Innovation, Coffee, and VR

Whenever I have the need for a quick innovation fix, I know where to look. Whenever I start to feel numb about VR, and need to see something new or just get jazzed about what’s possible, I definitely know where to start. While many companies are tight-lipped, wrapping their future in non-disclosure agreements and furtive under-communication, there remain three reliable sources of innovation at your doorsteps: the incubator, the startup pavilion, and the meetup. Let me show you what I mean.

The Incubator

Incubators are power-connection-idea rich environments—physical spaces—that exist for the purpose of bubbling up innovative solutions for industry. I love visiting them. These innovation sandboxes may be funded by a university, a few partners, or even an entire community. Look at the University-based incubators like the Austin Technology Incubator, the University of East London’s Knowledge Dock, or the ASU Incubator. Or look at community-based incubators like TechTown Detroit, where the future, like coffee, is percolating daily.

A sign I saw while visiting an Incubator in Kitchener, Ontario, Canada.

The Start-Up Pavilion

Then there are the start-up pavilions, which I consider to be artisan coffee shops of innovation. When I need a soothing cup of java, I like to find a local shop, not a spiritless chain. So it’s natural that, when I am looking for new, surprising, and delightful technologies, I prefer to stroll through the small start-up pavilions at major conferences. Sometimes these are small exhibit spaces carved from the real estate of major conference expos; at other times, they exist as launch competitions nested in among conference sessions. See these examples: the ISTE 2016 Start-up pavilion application and floor plan; the student start-up competition at SXSW; the adult launch competition at SXSW. These innovation experiences, like tasteful coffee, go down smooth, with exquisite tone and body.

cup of coffee

The Meetup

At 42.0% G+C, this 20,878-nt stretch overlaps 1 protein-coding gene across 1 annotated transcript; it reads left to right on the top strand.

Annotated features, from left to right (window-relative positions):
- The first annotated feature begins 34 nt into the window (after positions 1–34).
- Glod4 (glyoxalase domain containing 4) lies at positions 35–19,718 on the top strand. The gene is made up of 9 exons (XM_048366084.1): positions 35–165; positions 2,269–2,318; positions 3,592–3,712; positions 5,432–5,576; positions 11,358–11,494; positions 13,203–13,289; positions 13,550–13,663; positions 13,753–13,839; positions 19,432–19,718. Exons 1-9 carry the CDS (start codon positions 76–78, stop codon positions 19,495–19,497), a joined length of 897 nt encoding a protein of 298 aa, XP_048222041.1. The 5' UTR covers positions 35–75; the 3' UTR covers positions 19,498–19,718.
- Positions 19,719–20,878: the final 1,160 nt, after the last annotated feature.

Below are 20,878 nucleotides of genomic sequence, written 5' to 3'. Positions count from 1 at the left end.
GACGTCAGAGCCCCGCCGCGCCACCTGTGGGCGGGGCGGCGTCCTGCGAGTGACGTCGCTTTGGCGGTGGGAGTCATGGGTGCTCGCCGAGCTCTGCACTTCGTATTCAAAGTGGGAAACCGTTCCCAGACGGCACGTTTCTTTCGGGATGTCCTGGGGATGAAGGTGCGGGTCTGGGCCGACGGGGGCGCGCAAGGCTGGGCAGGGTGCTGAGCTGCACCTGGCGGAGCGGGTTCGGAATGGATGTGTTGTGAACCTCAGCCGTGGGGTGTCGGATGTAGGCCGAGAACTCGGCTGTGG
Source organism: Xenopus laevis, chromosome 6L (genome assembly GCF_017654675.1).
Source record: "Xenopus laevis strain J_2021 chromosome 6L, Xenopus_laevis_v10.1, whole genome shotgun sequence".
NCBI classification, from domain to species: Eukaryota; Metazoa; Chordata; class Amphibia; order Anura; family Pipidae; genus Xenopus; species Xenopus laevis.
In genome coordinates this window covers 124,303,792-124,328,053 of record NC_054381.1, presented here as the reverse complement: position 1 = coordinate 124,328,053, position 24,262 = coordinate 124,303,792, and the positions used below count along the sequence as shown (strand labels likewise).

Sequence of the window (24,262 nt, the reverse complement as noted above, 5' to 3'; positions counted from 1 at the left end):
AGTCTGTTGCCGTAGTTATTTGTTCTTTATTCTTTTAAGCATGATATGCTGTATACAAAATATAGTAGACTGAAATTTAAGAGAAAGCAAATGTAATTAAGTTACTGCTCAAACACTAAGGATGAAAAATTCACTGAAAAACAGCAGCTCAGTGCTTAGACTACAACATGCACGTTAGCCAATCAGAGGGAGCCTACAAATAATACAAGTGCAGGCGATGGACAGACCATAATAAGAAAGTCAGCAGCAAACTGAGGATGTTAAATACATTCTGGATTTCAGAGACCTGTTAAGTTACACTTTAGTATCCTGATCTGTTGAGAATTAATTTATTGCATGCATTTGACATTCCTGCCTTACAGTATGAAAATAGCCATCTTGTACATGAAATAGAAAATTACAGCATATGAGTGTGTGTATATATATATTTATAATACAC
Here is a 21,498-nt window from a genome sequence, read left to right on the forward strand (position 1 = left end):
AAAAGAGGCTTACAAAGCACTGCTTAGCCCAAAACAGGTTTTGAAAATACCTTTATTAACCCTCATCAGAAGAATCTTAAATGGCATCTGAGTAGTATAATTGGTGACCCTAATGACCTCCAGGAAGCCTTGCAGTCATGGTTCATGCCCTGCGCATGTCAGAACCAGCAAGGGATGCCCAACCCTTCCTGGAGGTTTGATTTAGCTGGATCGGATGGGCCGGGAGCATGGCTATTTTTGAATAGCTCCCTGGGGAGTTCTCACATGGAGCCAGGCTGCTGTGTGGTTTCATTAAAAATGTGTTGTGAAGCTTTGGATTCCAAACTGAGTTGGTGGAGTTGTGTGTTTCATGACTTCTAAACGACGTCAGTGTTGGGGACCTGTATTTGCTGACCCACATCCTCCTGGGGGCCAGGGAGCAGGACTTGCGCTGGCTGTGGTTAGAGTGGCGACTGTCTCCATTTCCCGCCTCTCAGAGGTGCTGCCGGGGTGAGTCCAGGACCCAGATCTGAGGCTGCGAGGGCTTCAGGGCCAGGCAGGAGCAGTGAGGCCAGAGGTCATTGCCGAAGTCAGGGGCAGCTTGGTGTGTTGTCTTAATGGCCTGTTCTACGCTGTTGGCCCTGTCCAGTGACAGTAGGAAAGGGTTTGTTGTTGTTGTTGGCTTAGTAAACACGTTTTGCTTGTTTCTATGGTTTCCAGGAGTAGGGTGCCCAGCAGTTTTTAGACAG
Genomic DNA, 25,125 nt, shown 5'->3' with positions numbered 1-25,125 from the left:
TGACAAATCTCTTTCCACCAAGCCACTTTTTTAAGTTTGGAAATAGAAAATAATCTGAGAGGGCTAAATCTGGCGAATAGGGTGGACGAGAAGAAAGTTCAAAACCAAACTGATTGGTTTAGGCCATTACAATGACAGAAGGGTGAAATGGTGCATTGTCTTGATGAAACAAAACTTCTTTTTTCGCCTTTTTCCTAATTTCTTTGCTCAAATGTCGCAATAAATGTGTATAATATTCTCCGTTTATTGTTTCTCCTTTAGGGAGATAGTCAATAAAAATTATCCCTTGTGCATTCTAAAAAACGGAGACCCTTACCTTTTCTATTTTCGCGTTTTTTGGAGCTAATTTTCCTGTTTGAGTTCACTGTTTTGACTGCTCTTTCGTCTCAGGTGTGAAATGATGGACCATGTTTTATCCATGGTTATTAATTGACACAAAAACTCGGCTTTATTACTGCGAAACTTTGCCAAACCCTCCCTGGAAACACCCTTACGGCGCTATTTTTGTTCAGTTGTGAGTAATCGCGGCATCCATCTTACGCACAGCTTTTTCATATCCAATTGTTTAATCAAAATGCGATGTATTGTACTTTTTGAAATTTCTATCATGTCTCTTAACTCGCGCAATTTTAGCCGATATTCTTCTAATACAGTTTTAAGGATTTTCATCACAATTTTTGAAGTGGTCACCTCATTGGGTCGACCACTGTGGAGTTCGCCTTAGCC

The meetup is the ultimate in decentralized innovation experience. The meetup occurs independently in cities across the world, on a schedule that each community itself warrants. I was recently invited to speak at the Los Angeles VR Meetup, a monthly gathering of VR/AR enthusiasts and professionals in the Hollywood area. But this is a meetup on steroids, lucid like a bold and robust cup of coffee. My presentation was entitled “Three things you didn’t know about VR (and were afraid to ask).” In this December talk, I addressed the questions: “Why does VR Make People Sick?”, “Is VR bad for children?”, and “Where is all the educational VR content people are hoping for?”

But like a cup of chesty coffee, accompanied by hearty conversation with good friends, the real flavor of the event occurred after the presentation, during a magnificent question & answer breakout–and the ensuing personal networking. That’s when the innovation, the insight, the creative interchange started to permeate the room, like ground coffee soaking its way through a personable French press:

I listened attentively to well-flavored people like Max Orozco, co-founder of Lumeum VR, who is dedicated to “bringing VR to those who need it the most” (such as those with limited mobility and the elderly).

I relished the moments with Michael Lent, a transmedia, film, game, and comic creator who is shaping a website dedicated to “stories for the new reality.” He came to the meetup in search of opportunities for narrative VR in education. Incidentally, Michael offered the following insight: “As far as trends, I notice that WordPress can now officially support 360-degree images, video and dedicated VR content in the browser. Meanwhile, Google is beta testing the WebVR API in Chrome. It sounds like we’ll be able to browse the web in VR soon.”

I listened to creatives like Darius Clarke, who is also the principal of Simignite. He leads a curriculum development group that aims to “give youth x-ray vision and fantasy vision” through VR.

I exchanged cards and lengthy conversation with the world-venerated John Rupkalvis, who reminded me of the upcoming 3D-Con 2017 conference, a joint effort of the National Stereoscopic Association Convention and the International Stereoscopic Union World Congress, being held in Irvine (CA), August 8-14, 2017. He also emphasized that today’s “monoscopic 360 degree systems are NOT virtual reality”. So said his late business partner, the late Morton Heilig, who also added: “In real life, we have a strong feeling of immersion in our environment. As such, VR should be immersive.” Rupkalvis, the well-travelled stereo and VR expert, was also bullish on the possibilities for VR in education: “Having conducted numerous tutorials at a variety of educational institutions, including colleges, universities, trade schools, and even K-12 schools, I have gained an appreciation for the numerous ways that complex concepts may be conveyed with clarity through the use of stereoscopic 3D, including virtual reality, augmented reality, and mixed reality systems.”

I spent time running through a mystery simulation using the Microsoft HoloLens, with an interesting discovery when I removed the headgear: that even limited rendered 3D AR imagery on the HoloLens evokes considerable stress on our vision. Hmmm. Problems for the classroom. Good to know.

If the truth be told, I was feeling a bit discouraged after reading Steven Sechrist’s excellent piece entitled “Will 2017 See VR Content Tipping Point?” But, sad no more. I got my innovation fix at a meetup. Yes, sir! VR is alive and well. Now I’m off for a brisk cup of coffee and a possibly delightful day. -Len Scrogan